Rieger, A. (2007). Missing the mark: Why the Tafficking Victims Protection Act fails to protect sex trafficking victims in the United States. Harvard Journal of Law and Gender, 30: 231–256.
 Above, note 8, section 107 (a), (b).
 Above, note 8, section 103 (8) (a), (b): A “severe trafficking victim” must meet the following criteria: a) sex trafficking in which a commercial sex act is induced by force, fraud, or coercion, or in which the person induced to perform such act has not attained 18 years of age; or (b) the recruitment, harboring, transportation, provision, or obtaining of a person for labor or services, through the use of force, fraud, or coercion for the purpose of subjection to involuntary servitude, peonage, debt bondage, or slavery.
 Above note 8. Section 107 (E). To attain certification, he person referred to as a “severe victim” must also be willing to assist in “every reasonable way” in the investigation and prosecution of their traffickers, has made an application for a visa that has not been denied, or whose continued presence in the United States is necessary for effective prosecution and conviction of a trafficker.
 Above, note 22.
 Above, note 8, section 107 (e) (2) (n) (2).
 Weitzer, R. (2012). Sex trafficking and the sex industry: The need for evidence-based theory and legislation. The Journal of Criminal Law and Criminology, 101: 1337–1369.
“Are 68,000 people a day ‘trafficked right in front of our eyes’? Nope.” Keissler, G. Washington Post
 Above note 28.
 Above, note 6.
 American Way magazine, October 2018, pp. 124. Published by Ink, Dallas, TX.
 Above, note 29. The figure was estimated by the President of Airline Ambassadors International, who derived her number from using a figure from the International Labour Organization (24.9 million people), and dividing it by 365 to come up with the daily total. As Keissler points out, this is a highly inaccurate estimation.
 Above, note 28.
 The FBI publishes annual statistics on crime in the United States, available at https://ucr.fbi.gov/crime-in-the-u.s/. Arrests for prostitution-related offences numbers in the tens of thousands, while those of human trafficking amounts to a few hundred.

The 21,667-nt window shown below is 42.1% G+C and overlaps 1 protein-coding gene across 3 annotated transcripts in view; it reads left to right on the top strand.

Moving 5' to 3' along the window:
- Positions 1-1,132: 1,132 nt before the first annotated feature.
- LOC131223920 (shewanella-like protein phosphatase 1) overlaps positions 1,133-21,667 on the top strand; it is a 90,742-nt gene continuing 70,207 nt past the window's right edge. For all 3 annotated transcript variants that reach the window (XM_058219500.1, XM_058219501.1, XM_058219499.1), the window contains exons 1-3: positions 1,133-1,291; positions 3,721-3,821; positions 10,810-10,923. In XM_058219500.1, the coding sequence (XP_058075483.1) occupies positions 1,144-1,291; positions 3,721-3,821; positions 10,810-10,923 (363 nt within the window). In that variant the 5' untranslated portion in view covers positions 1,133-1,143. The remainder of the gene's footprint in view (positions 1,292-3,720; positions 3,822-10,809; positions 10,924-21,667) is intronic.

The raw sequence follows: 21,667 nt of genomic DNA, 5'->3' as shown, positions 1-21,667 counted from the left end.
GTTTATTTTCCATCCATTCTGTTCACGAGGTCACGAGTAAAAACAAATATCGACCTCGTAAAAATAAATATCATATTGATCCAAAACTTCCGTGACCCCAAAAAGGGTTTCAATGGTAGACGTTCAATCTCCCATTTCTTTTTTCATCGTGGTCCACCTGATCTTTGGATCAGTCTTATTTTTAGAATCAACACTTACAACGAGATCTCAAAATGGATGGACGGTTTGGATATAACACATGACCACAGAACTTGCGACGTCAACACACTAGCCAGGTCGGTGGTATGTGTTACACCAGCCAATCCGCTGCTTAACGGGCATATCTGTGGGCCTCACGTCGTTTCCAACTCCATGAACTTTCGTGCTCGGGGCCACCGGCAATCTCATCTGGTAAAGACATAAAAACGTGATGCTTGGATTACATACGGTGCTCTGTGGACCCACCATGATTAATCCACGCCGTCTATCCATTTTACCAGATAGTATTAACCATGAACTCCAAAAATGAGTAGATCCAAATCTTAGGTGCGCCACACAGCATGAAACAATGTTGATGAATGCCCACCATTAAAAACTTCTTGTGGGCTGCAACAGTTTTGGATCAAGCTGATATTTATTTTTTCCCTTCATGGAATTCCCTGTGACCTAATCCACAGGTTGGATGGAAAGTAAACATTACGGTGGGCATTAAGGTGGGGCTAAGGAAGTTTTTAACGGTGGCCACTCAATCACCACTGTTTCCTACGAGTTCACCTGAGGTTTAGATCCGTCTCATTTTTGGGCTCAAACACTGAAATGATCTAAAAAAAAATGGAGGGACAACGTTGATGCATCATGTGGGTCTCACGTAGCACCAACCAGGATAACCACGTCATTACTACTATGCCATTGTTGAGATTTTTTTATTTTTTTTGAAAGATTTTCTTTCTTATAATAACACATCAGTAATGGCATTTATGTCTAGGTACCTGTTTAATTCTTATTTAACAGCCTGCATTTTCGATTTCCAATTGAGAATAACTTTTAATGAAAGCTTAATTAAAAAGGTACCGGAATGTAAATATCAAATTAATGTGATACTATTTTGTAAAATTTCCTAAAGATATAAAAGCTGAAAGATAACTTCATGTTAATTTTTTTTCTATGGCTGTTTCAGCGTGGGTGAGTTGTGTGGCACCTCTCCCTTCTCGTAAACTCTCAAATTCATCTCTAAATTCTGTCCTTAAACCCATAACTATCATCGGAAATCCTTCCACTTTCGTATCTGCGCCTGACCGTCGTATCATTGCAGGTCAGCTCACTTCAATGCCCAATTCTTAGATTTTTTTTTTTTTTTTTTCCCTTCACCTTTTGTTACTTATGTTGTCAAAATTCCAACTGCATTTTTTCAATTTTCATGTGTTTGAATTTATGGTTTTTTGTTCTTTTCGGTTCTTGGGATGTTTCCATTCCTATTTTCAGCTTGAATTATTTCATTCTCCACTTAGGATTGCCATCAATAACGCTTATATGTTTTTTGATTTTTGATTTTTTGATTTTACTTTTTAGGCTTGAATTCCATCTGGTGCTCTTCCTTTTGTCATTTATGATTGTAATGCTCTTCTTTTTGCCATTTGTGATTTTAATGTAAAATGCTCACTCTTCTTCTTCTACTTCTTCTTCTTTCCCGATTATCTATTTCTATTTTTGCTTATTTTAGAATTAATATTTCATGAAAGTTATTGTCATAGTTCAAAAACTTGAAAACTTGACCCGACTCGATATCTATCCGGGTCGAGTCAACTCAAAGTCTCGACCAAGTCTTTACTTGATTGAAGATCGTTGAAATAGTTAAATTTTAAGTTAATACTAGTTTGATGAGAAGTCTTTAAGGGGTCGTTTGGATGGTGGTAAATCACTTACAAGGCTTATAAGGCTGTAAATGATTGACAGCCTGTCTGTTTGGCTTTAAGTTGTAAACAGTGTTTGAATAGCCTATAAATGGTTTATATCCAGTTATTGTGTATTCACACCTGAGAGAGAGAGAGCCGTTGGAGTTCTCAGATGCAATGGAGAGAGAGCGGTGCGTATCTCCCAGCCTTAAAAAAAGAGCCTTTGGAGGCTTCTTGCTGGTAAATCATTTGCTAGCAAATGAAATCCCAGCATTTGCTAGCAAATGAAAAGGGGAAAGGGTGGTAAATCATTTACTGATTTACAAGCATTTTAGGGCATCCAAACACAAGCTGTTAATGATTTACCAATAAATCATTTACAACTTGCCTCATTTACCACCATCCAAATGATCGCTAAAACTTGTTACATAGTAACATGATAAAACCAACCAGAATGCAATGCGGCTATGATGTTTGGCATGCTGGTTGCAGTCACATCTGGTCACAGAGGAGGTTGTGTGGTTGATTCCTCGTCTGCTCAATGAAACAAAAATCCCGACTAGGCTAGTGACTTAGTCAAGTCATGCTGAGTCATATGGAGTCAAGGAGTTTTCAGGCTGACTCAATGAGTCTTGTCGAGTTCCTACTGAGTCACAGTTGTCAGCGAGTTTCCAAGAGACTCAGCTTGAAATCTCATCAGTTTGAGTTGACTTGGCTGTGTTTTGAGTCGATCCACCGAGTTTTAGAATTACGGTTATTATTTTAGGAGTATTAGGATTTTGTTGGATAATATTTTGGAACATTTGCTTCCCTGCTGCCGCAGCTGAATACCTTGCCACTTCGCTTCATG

Above, note 12.
 Wharton, R.L. (2010). A new paradigm for human trafficking: Shifting the focus from prostitution to exploitation in the Trafficking Victims Protection Act. William and Mary Journal of Race, Gender, and Social Justice, 16: 753–780.
 Note on using legal methods to gain entry yet still considered illegal
 Carling, J., Gallagher, A.T., Horwood, C. (2015). Beyond definitions. Global migration and the smuggling-trafficking nexus. Regional Mixed Migration Secretariat, November: 1–12.
 Izcara-Palacios, S.P., Andrade-Rubio, K.L. (2016). The deportation of Central American women victims of trafficking. Population Papers, 90: 173–195.
 See above, note 8, section 107 (2) (e). Protection from removal is granted for certain crime victims, namely those meeting the “severe trafficking” criteria.
 Martin, P.L. (2017). President Trump and US migration after 100 days. Migration Letters, 14:319–328.
 Above, note 29.
 The TVPA reported 45%, 51%, 66% and 66% of victims were US nationals in FY2014, 2015, 2016, and 2017, respectively. Data pulled from the 2015–2018 Trafficking in Persons annual at https://www.state.gov/j/tip/rls/tiprpt/; see sections entitled “United States” in each report for further details on this data.
 “President Trump’s fantastical human-trafficking claims.” Kessler, G. Washington Post.
 Above, note 43.
 Above, note 23.